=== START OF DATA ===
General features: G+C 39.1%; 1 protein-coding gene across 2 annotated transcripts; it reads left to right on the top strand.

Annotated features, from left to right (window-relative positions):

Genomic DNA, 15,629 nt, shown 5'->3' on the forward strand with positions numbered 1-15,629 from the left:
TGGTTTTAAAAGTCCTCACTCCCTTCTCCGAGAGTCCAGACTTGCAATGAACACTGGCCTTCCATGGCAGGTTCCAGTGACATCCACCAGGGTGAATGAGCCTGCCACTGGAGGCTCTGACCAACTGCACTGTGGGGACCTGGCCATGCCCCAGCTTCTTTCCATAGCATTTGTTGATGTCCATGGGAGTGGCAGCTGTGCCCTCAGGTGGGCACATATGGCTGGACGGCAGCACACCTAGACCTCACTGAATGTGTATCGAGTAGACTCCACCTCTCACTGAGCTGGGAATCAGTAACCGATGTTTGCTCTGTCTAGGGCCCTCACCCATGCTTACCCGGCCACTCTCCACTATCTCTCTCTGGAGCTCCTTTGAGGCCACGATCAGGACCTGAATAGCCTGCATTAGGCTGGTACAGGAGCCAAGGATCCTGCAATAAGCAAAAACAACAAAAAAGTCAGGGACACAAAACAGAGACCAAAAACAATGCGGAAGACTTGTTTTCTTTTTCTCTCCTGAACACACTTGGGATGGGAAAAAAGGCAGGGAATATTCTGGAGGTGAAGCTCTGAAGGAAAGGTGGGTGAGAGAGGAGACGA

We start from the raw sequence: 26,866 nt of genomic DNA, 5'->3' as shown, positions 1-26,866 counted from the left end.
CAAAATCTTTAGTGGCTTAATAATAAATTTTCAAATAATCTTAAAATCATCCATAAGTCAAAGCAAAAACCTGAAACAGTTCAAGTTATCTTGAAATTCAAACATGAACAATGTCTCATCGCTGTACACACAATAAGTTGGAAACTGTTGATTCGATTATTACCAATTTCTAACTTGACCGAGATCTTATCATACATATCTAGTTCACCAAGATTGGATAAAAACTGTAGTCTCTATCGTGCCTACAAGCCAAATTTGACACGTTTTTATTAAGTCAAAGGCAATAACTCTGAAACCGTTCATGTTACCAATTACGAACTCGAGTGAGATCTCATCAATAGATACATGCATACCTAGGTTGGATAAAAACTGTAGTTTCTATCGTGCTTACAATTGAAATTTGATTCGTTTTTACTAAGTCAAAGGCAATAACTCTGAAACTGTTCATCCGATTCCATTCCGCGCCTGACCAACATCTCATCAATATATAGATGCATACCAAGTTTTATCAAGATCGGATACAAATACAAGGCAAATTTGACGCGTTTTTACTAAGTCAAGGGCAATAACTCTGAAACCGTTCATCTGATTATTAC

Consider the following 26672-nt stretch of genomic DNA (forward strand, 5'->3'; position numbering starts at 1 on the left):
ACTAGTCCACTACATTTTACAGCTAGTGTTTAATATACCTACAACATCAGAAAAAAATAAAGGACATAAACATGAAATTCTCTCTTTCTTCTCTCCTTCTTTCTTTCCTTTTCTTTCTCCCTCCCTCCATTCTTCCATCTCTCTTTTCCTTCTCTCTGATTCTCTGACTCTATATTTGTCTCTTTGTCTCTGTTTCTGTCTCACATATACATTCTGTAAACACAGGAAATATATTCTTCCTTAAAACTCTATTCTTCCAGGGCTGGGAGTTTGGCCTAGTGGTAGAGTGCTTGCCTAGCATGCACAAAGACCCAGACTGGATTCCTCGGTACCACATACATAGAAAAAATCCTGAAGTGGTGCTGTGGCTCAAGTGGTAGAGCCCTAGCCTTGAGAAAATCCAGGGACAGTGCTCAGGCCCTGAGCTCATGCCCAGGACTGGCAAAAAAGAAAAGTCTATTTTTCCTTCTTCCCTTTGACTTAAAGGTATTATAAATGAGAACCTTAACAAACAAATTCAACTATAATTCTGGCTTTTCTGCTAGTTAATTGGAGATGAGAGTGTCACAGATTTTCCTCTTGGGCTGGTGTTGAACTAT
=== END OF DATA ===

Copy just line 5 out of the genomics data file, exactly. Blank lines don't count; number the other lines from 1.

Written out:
We start from the raw sequence: 26,866 nt of genomic DNA, 5'->3' as shown, positions 1-26,866 counted from the left end.